Vic Keegan’s Lost London 98: Pavlova on the Palace

Vic Keegan’s Lost London 98: Pavlova on the Palace

One of the more incongruous statues in London is that of the famous Russian ballerina, Anna Pavlova. It sits – or rather stands – opposite Victoria Station on top of the Victoria Palace theatre, better known for musicals like Billy Elliot and Hamilton than for ballet. 

It was erected in 1911 after racehorse owner and theatre impresario Alfred Butt, later a Conservative MP, had the theatre built on the site of Royal Standard Music Hall, which Butt had purchased in 1910. He engaged Frank Matcham, the celebrated theatre architect, to build the Victoria Palace, after which he commissioned a statue in memory of Pavlova’s early performances at the new theatre.

The statue has been there ever since – every since, that, except for a gap of 63 years from 1939, when it disappeared without trace. The most likely explanation is that it was melted down for re-use during the Second World War, but there is no proof of this and it may well have been hidden away somewhere (as the statue of Charles II in Trafalgar Square was when Oliver Cromwell ordered its demolition during the Civil War). 

Whatever the explanation, a new statue, fashioned using photos of the original, was erected in 2006. The effigy appears to be floating in air, even though hardly anyone seems to notice because it looks so small from the ground. Actually, it is twice the size of the real life Pavlova, who lived in London during her later years and by all accounts couldn’t bear to look at it. She would hide her face when she passed by it in a carriage as she thought it was superstitious to have a gander.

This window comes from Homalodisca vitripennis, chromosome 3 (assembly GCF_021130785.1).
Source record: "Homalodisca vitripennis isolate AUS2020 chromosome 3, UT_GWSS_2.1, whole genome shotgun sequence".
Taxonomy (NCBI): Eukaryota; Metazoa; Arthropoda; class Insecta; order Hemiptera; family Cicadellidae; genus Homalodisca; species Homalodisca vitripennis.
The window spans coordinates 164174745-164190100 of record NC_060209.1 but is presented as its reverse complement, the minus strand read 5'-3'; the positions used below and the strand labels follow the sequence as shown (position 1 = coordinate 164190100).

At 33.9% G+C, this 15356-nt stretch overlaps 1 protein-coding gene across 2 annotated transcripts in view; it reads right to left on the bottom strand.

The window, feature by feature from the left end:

Now that the restoration of the Victoria Palace is virtually complete you can see Pavlova in all her glory once again. But to fully appreciate here, you will need a telescope or a camera with considerable magnification.

All previous instalments of Vic Keegan’s Lost London can be found here is dedicated to providing fair and thorough coverage of London’s politics, development and culture. The site depends on donations from readers and is also seeking support from suitable organisations. Read more about that here.

Categories: Culture, Lost London

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